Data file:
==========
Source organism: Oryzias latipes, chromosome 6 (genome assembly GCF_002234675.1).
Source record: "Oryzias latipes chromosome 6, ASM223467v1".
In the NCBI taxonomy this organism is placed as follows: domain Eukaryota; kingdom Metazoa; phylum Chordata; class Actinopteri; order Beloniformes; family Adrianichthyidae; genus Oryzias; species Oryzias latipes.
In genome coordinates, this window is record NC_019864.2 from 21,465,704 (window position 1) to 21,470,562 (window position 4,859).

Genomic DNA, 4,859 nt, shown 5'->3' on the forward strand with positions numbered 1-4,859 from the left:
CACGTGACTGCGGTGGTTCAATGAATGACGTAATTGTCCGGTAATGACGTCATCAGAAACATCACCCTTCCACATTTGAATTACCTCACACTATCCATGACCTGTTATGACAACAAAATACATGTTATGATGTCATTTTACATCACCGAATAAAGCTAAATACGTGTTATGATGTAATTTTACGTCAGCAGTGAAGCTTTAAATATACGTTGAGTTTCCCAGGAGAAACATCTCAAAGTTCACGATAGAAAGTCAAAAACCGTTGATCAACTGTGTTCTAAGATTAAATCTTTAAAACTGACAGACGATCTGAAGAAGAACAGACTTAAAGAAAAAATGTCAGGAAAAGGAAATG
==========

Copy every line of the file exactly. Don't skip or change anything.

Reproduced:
Source organism: Oryzias latipes, chromosome 6 (genome assembly GCF_002234675.1).
Source record: "Oryzias latipes chromosome 6, ASM223467v1".
In the NCBI taxonomy this organism is placed as follows: domain Eukaryota; kingdom Metazoa; phylum Chordata; class Actinopteri; order Beloniformes; family Adrianichthyidae; genus Oryzias; species Oryzias latipes.
In genome coordinates, this window is record NC_019864.2 from 21,465,704 (window position 1) to 21,470,562 (window position 4,859).

Genomic DNA, 4,859 nt, shown 5'->3' on the forward strand with positions numbered 1-4,859 from the left:
CACGTGACTGCGGTGGTTCAATGAATGACGTAATTGTCCGGTAATGACGTCATCAGAAACATCACCCTTCCACATTTGAATTACCTCACACTATCCATGACCTGTTATGACAACAAAATACATGTTATGATGTCATTTTACATCACCGAATAAAGCTAAATACGTGTTATGATGTAATTTTACGTCAGCAGTGAAGCTTTAAATATACGTTGAGTTTCCCAGGAGAAACATCTCAAAGTTCACGATAGAAAGTCAAAAACCGTTGATCAACTGTGTTCTAAGATTAAATCTTTAAAACTGACAGACGATCTGAAGAAGAACAGACTTAAAGAAAAAATGTCAGGAAAAGGAAATG